During the past century, social scientists have documented many cross-cultural sex differences in personality and behavior, quite a few of which now appear to be found in all human societies. However, contrary to most scientists’ expectations, these so-called universal sex differences have been shown to be more pronounced in Western industrial societies than in most non-Western developing societies. This chapter briefly reviews the evidence bearing on these findings and offers a biologically based theory that could help shed light on why cross-cultural sex differences exist. The following hypothesis is offered: The expression of many genes influencing sexually dimorphic traits is more likely among descendants of couples who are least closely related to one another. If so, societies in which out-marriage is normative (i.e., Western industrial countries) will exhibit a stronger expression of genes for sexually dimorphic traits compared to societies in which consanguineal marriages are common.
Janet C. Gornick and Natascia Boeri
This article examines the link between gender and poverty. It begins with a discussion of selected theoretical perspectives that have informed the study of poverty, with emphasis on economic insufficiency, capabilities deprivation, and social exclusion as well as the feminization of poverty. It then considers key contributions to the empirical literature on poverty and gender, focusing on interdisciplinary studies that define poverty based on economic resources. It also reviews selected empirical results from a group of twenty-six high- and middle-income countries, based on data from the Luxembourg Income Study Database. More specifically, it explores the likelihood that women and men live in poor households, and how that likelihood varies by family structure and the strength of their attachment to the labor market. Finally, it explains how the empirical results and the main findings from the literature review contribute to the challenge of evaluating the connection between gender and poverty.
This chapter discusses social exclusion in European migration from a gendered and historical perspective. It discusses how from this perspective the idea of a crisis in migration was repeatedly constructed. Gender is used in this chapter in a dual way: attention is paid to differences between men and women in (refugee) migration, and to differences between men and women as advocates and claim makers for migrant rights. There is a dilemma—recognized mostly for recent decades—that on the one hand refugee women can be used to generate empathy, and thus support. On the other hand, emphasis on women as victims forces them into a victimhood role and leaves them without agency. This dilemma played itself out throughout the twentieth century. It led to saving the victims, but not to solving the problem. It fortified rather than weakened the idea of a crisis.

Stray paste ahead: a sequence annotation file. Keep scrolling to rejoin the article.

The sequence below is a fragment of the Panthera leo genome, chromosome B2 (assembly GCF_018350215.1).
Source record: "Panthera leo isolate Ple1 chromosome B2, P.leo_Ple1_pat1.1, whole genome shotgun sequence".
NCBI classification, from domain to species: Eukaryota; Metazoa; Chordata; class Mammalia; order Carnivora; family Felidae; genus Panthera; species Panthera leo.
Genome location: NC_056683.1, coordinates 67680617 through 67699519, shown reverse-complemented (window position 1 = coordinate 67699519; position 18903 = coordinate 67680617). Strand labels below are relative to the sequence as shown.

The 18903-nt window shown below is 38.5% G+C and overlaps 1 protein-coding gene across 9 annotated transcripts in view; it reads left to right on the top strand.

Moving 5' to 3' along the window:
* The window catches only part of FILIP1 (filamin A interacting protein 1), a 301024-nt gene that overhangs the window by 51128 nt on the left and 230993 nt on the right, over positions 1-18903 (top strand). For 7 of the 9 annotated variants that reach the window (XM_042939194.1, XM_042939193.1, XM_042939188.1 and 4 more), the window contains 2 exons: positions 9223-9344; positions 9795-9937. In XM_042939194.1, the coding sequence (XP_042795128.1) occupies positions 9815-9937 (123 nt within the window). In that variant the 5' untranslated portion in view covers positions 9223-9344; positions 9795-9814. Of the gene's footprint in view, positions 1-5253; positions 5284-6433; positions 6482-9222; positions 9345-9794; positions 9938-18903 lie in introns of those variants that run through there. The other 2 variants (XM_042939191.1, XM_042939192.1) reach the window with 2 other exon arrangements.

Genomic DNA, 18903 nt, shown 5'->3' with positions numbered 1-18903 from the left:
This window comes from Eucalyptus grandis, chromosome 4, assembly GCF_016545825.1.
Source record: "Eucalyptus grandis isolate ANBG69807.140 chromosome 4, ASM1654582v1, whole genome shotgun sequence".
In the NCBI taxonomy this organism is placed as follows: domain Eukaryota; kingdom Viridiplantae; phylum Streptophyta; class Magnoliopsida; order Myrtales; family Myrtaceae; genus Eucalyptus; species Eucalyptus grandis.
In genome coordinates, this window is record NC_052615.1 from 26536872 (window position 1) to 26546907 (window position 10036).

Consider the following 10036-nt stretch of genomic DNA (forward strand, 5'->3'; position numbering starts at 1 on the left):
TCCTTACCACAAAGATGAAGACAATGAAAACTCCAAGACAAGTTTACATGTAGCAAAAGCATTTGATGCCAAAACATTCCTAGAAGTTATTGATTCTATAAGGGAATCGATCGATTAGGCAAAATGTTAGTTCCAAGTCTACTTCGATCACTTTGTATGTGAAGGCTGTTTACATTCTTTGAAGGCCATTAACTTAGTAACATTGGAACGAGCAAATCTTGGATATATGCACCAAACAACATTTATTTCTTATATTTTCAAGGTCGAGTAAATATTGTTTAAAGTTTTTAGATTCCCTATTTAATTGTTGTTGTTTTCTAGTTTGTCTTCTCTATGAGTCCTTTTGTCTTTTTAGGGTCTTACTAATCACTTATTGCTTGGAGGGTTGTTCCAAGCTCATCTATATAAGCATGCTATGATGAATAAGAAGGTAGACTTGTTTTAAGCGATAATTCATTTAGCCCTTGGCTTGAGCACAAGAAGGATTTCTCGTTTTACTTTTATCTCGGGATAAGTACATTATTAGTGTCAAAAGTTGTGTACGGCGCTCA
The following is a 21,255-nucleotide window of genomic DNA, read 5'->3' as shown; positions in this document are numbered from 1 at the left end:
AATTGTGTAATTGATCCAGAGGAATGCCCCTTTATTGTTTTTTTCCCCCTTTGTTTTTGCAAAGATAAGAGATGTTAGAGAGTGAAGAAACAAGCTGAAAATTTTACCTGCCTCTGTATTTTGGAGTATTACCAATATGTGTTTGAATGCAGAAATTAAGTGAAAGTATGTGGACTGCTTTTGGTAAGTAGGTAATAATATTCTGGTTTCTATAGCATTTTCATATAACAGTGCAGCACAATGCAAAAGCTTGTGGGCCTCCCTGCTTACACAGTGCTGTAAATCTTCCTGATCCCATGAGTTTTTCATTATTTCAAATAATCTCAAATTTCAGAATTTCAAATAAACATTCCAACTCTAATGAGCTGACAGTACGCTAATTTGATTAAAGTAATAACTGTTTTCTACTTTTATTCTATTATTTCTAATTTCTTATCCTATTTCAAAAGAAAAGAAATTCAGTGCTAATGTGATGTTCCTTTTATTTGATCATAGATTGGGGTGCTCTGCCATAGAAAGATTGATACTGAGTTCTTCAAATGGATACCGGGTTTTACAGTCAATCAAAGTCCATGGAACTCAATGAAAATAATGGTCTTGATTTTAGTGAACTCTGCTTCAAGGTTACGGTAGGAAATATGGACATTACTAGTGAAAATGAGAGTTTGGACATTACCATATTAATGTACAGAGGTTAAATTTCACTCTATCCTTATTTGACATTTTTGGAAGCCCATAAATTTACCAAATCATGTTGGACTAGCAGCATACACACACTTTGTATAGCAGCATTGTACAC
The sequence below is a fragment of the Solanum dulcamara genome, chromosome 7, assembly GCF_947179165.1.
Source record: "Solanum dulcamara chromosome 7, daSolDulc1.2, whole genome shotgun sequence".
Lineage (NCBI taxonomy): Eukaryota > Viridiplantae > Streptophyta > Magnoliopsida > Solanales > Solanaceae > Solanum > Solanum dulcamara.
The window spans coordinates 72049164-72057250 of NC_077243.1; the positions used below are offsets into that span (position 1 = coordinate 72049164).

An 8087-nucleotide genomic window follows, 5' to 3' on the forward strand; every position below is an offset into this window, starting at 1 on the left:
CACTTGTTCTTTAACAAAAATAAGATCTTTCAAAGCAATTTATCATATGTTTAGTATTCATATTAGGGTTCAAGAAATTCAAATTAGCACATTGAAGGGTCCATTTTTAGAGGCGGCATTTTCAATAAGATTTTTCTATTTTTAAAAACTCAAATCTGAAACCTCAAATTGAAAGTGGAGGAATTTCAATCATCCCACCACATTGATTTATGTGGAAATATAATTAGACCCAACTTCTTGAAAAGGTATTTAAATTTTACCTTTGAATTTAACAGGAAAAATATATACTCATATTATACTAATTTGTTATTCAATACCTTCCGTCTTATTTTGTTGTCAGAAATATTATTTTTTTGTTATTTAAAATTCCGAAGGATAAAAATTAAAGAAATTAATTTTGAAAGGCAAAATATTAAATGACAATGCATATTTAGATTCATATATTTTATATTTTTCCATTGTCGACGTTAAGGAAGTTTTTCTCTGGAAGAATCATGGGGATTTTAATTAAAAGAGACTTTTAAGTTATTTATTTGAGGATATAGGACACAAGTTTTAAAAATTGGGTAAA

This chapter discusses the claim that radical right parties are typically led and supported by men, and explores various aspects of gender bias as they relate to radical right parties and support for these parties. The first section considers the so-called gender gap in radical right voting, with women being significantly underrepresented among the radical right electorate compared with men. The second section examines how explanations for radical right voting behavior may differ between women and men. Whereas the majority of the research on radical right voting has taken for granted that women and men behave similarly, it shows that the limited available research does indicate some gender differences in the explanations for supporting a radical right party. The final section outlines some ideas for further research and the challenges that lie ahead for scholarship on gender and the radical right.